We need to change to where we can integrate technology more rapidly in order to impact warfighter effectiveness. Changing to a global mindset will allow us to better serve forces that are operating on a global vice regional scale. As we do this, we must ensure our coalition partners are moving forward with us.

Additionally, we must remain ready to deal with the unexpected, as we saw from the tragic events of Hurricane Katrina in Louisiana and Mississippi in 2005. That incident highlighted that unanticipated missions, such as tsunami and hurricane relief operations, compound the need for information sharing by bringing together globally-diverse organizations that must operate with unanticipated partners in unique environments.

We ‘get’ this in the J-6 community, and are taking proactive steps to address the issue. For example, as part of our initiative to enhance information sharing across the Department and with our coalition, interagency and other mission partners, we are working to reduce the number of unique networks with those partners while strengthening our agility to accommodate additional, unanticipated players and events.

In addition, the Department of Defense recently published an Information Sharing Strategy and is developing its associated Implementation Plan to accentuate the importance of information sharing at the Departmental level. A goal of the strategy is to promote, encourage and incentivize information sharing by clearly articulating an important message. The message is that information sharing is an economic reality and that the community will gain significant advantages by leveraging transformational gains beyond technology that will help us become more efficient in mission accomplishment.

Clearly, we acknowledge that technology is a touchstone of this mindset. But we equally acknowledge that the aspects of culture, policy, governance and resourcing are just as important when attempting to realize the promise of information sharing.

CHIPS: What are some of the things that can be done short-term and long-term to correct these problems?

Vice Adm. Brown: In the short term, the acceptance of both new information sharing processes and technology is critical to successful implementation. The Department’s culture and ‘business as usual’ expectation must evolve toward habitually sharing information and data. We can influence that by taking some basic steps to do the following:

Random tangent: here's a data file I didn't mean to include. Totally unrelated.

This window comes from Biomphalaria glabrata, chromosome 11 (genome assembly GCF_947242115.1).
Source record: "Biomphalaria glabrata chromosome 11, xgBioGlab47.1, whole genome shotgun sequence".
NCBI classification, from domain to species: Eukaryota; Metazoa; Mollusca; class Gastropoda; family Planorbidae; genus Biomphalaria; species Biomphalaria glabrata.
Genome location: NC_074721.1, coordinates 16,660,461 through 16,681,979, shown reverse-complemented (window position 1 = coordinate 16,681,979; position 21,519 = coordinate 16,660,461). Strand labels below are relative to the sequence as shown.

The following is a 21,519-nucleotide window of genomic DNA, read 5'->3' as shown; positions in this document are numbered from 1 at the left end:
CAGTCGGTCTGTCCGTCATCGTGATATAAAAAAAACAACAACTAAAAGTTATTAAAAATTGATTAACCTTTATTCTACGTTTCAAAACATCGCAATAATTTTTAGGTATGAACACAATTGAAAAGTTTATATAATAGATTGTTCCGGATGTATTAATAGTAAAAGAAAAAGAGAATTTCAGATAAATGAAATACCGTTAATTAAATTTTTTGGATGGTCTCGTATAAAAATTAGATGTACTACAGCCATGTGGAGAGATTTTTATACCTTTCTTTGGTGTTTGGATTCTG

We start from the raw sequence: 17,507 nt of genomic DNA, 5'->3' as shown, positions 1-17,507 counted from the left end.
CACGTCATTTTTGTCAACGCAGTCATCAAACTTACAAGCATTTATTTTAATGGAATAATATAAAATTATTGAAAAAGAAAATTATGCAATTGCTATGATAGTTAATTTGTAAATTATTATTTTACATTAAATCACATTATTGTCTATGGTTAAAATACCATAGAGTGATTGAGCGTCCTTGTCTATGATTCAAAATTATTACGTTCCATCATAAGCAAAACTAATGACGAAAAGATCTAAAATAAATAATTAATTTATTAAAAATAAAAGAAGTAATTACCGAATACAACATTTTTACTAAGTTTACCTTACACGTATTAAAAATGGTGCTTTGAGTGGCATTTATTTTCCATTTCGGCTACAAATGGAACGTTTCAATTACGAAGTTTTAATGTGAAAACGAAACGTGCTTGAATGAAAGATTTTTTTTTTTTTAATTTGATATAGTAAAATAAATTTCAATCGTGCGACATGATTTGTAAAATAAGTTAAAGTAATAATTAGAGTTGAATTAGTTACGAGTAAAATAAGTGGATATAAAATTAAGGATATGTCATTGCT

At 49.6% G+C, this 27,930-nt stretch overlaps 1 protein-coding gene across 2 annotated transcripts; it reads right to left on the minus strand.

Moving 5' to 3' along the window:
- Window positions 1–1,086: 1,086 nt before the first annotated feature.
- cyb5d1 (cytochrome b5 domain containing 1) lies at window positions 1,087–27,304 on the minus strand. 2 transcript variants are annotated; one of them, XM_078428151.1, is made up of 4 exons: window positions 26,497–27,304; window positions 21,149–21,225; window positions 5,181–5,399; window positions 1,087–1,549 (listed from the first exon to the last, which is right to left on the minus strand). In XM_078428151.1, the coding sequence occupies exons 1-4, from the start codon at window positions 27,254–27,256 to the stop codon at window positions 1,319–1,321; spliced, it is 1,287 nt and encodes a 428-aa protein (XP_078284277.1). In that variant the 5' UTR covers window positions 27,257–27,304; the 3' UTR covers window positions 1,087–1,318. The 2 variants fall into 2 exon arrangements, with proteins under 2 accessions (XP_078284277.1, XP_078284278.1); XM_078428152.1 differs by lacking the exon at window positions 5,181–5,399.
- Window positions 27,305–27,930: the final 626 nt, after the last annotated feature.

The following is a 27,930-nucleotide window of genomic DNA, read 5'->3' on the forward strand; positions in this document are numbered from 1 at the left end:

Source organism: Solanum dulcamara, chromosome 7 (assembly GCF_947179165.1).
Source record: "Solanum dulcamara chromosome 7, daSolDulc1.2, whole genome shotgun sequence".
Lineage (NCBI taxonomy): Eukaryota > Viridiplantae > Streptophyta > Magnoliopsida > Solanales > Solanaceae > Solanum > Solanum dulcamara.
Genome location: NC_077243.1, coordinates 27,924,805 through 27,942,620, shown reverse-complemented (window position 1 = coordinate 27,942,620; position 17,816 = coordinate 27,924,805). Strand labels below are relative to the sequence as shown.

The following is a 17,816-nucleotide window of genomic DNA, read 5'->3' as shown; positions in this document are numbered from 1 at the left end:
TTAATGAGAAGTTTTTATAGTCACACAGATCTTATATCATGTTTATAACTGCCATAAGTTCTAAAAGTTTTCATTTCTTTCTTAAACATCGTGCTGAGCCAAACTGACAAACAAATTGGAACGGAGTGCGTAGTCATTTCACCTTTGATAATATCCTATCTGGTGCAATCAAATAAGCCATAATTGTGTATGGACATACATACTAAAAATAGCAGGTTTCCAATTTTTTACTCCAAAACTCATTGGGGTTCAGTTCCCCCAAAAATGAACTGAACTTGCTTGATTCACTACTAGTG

• Building a culture of trust, where we enable collaboration without jeopardizing individual missions;
• Changing practices that stifle information sharing (need to know versus responsibility to share);
• Revising training and professional education that negatively impact sharing;
• Developing specific incentives for information sharing behavior, with leadership backing and follow-up and;
• Researching, developing and implementing technologies that empower information sharing while providing the security to be effective in a variety of diverse missions.

The overarching goal should be to create a culture and organizational processes that leverages the technical infrastructure, enables innovative funding, provides governance and delivers metrics to support new enterprise models that address an extended enterprise inclusive of our mission partners. These are just a few of the things we can do to change the organization’s mindset to one of a ‘responsibility to share.’

Another short-term initiative the Department is reviewing focuses on the Interoperability and Supportability (I&S) certification process. We intend to use this review to revise policy documents which guide combatant command, service and agency capability development. To date, we discovered that enforcing compliance with existing policies benefits interoperability and information sharing.

We are challenged in that the Department’s existing governance structure, boards and panels mainly focus on ensuring interoperability, supportability and information assurance throughout the acquisition process. However, technology integration should be the foundation of this process; therefore, we must work toward the use of service oriented architectures, common standards and proper implementation of those standards with the mindset of enhancing information sharing capability.

Long-term, the Department will focus on delivering capabilities to warfighters and coalition/mission partners that provide a seamless information sharing environment where others (such as those unanticipated partners) are able to join in efficiently.

In addition, we are developing and implementing Departmental net-centric Data and Service Strategies designed to make data and services more readily ‘Visible, Accessible, and Understandable’ to authorized users. This will include building capabilities that more easily consume the data and services produced by others and marry that knowledge with the right mix of identity management, country trust and user roles, so knowledge becomes accessible across the battlespace upon demand.